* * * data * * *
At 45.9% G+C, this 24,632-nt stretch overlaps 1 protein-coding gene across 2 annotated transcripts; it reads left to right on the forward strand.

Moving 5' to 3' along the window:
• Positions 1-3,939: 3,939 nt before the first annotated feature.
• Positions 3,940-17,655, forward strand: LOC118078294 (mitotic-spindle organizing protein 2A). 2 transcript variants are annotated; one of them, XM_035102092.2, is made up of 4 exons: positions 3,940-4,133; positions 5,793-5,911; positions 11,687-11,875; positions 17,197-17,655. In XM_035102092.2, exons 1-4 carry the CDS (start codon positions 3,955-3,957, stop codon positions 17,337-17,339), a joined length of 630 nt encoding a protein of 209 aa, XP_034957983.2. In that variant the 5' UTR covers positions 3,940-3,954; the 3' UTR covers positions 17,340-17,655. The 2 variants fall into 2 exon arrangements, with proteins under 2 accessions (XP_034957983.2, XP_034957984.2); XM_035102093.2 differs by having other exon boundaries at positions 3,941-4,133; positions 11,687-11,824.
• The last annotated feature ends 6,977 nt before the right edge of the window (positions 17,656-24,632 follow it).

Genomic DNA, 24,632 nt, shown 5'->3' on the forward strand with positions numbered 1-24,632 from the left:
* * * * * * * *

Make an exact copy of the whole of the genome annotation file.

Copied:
At 45.9% G+C, this 24,632-nt stretch overlaps 1 protein-coding gene across 2 annotated transcripts; it reads left to right on the forward strand.

Moving 5' to 3' along the window:
• Positions 1-3,939: 3,939 nt before the first annotated feature.
• Positions 3,940-17,655, forward strand: LOC118078294 (mitotic-spindle organizing protein 2A). 2 transcript variants are annotated; one of them, XM_035102092.2, is made up of 4 exons: positions 3,940-4,133; positions 5,793-5,911; positions 11,687-11,875; positions 17,197-17,655. In XM_035102092.2, exons 1-4 carry the CDS (start codon positions 3,955-3,957, stop codon positions 17,337-17,339), a joined length of 630 nt encoding a protein of 209 aa, XP_034957983.2. In that variant the 5' UTR covers positions 3,940-3,954; the 3' UTR covers positions 17,340-17,655. The 2 variants fall into 2 exon arrangements, with proteins under 2 accessions (XP_034957983.2, XP_034957984.2); XM_035102093.2 differs by having other exon boundaries at positions 3,941-4,133; positions 11,687-11,824.
• The last annotated feature ends 6,977 nt before the right edge of the window (positions 17,656-24,632 follow it).

Genomic DNA, 24,632 nt, shown 5'->3' on the forward strand with positions numbered 1-24,632 from the left: